Is your target score on the SAT a 1450? Then DON’T WORRY ABOUT BEING PERFECT. You don’t NEED to be. You need to find the easiest and most streamlined path to getting your 1450. Likely, that just means improving several points. Which just means getting a few more questions correct in each section. Which probably only equates to mastering a handful of content (grammar, math, etc.) topics. Anyone can do that! So just focus on being better than you were.
Intention #2) Don’t focus on the score…focus on becoming the type of person who earns the score.
Did you happen to notice that in the previous paragraph, I never said to focus on “quick and dirty tips” to rack up more points…I mentioned “mastering a handful of content” in a focused and streamlined way? If so, pat yourself on the back, because no one ever made significant improvements by cramming. This intention is about setting your sights not on just an end goal (a 34 on the ACT!), but to learn and stretch yourself emotionally and intellectually so that you’re the type of student who earns a 34!
Let’s see…what does a “34-earning student” look like?
She probably learns all the content she says she will. She probably tries to connect the dots between concepts. She probably doesn’t wait for her tutor or teacher to dictate how to solve a problem; she probably makes several attempts herself, even if she fails. She is probably careful and catches herself on careless errors. She probably DOES THE WORK.
The nice thing about this intention? It's win-win. First of all, in my experience, there is NO WAY to ace any of these tests with "tips and tricks." The ONLY way to ace the test? That's right, become the kind of student who earns that ace score. And I say this as an expert in helping students ace the test. And even if you become that kind of student and don't ace the test? You'll still improve—both your score AND your attitude.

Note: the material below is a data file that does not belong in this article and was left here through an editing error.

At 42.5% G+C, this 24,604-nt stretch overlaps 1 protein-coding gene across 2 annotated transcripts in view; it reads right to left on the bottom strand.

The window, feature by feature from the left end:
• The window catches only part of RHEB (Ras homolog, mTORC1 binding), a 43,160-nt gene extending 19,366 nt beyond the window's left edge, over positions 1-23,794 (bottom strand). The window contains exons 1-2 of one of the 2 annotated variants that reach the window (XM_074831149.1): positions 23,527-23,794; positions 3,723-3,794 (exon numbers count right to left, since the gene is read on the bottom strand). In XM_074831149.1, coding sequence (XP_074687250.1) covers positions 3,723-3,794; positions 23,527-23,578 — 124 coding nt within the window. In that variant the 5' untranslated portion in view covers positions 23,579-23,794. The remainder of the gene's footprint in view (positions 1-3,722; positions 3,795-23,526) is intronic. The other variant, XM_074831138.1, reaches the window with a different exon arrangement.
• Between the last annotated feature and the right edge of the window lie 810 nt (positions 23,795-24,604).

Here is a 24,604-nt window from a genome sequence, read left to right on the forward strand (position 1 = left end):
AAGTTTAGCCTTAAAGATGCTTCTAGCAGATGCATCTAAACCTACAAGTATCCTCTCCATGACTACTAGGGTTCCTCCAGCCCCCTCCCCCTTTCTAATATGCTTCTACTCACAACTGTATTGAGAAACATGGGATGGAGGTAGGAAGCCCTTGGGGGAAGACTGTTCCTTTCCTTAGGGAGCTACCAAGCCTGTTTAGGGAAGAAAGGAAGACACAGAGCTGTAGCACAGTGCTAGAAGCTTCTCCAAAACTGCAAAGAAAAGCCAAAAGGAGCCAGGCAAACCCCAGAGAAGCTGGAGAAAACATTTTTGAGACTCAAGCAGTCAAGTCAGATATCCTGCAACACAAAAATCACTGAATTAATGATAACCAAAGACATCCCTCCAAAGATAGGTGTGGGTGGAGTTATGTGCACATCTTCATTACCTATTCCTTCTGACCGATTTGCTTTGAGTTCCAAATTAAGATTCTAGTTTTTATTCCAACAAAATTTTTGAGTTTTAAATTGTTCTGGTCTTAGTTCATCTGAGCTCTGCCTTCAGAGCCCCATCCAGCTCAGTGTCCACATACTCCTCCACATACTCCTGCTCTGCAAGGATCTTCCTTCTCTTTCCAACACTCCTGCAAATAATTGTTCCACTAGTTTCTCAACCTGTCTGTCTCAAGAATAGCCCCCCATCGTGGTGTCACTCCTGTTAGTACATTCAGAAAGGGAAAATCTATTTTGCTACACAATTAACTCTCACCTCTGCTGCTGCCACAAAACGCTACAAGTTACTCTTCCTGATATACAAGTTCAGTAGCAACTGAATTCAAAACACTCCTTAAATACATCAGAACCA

Intention #3) Don’t Waste Effort.
Junior year is challenging and a huge juggling act of schedules, energy, and brain cells. While you DO need to do plenty of work, be strategic about it. Can you pare away any unnecessary tasks? (Do you really need to take BOTH the ACT AND the SAT? Do you actually need to do the SAT essay for your college list? Or Subject Tests?) Once you’ve cut away any tasks that are actually redundant and you now have fewer items on your vision board, hone your resources and commit to doing the necessary tasks well. Really well. As in, maybe not perfect, but MUCH improved, and you grew in the process. (Need help figuring out which tasks are necessary and which are pare-away-able? You know how to reach me.)
Intention #4) Ask for the help you need!
You might not know how to do all of this yourself! Like, figuring out a strategic plan to pare down the “unnecessary” tasks, or how to learn what you need to “really well” to make it count. If you need help with learning what you need to know, and even figuring out what you should be learning in the first place, ask for help! There is no reason to go it alone. Your parents or school counselor can likely match you with the right tutor, program, class, etc., that can give you the answers you need. After all, there are tons of people who have WAY MORE experience than you do, and know all about the SAT and ACT and the college process. You don’t have to re-create the iPhone (talk about wasting effort!): allow yourself to receive their expertise instead.
So this year, my dear high school junior, don't quit on your goals—intend to succeed.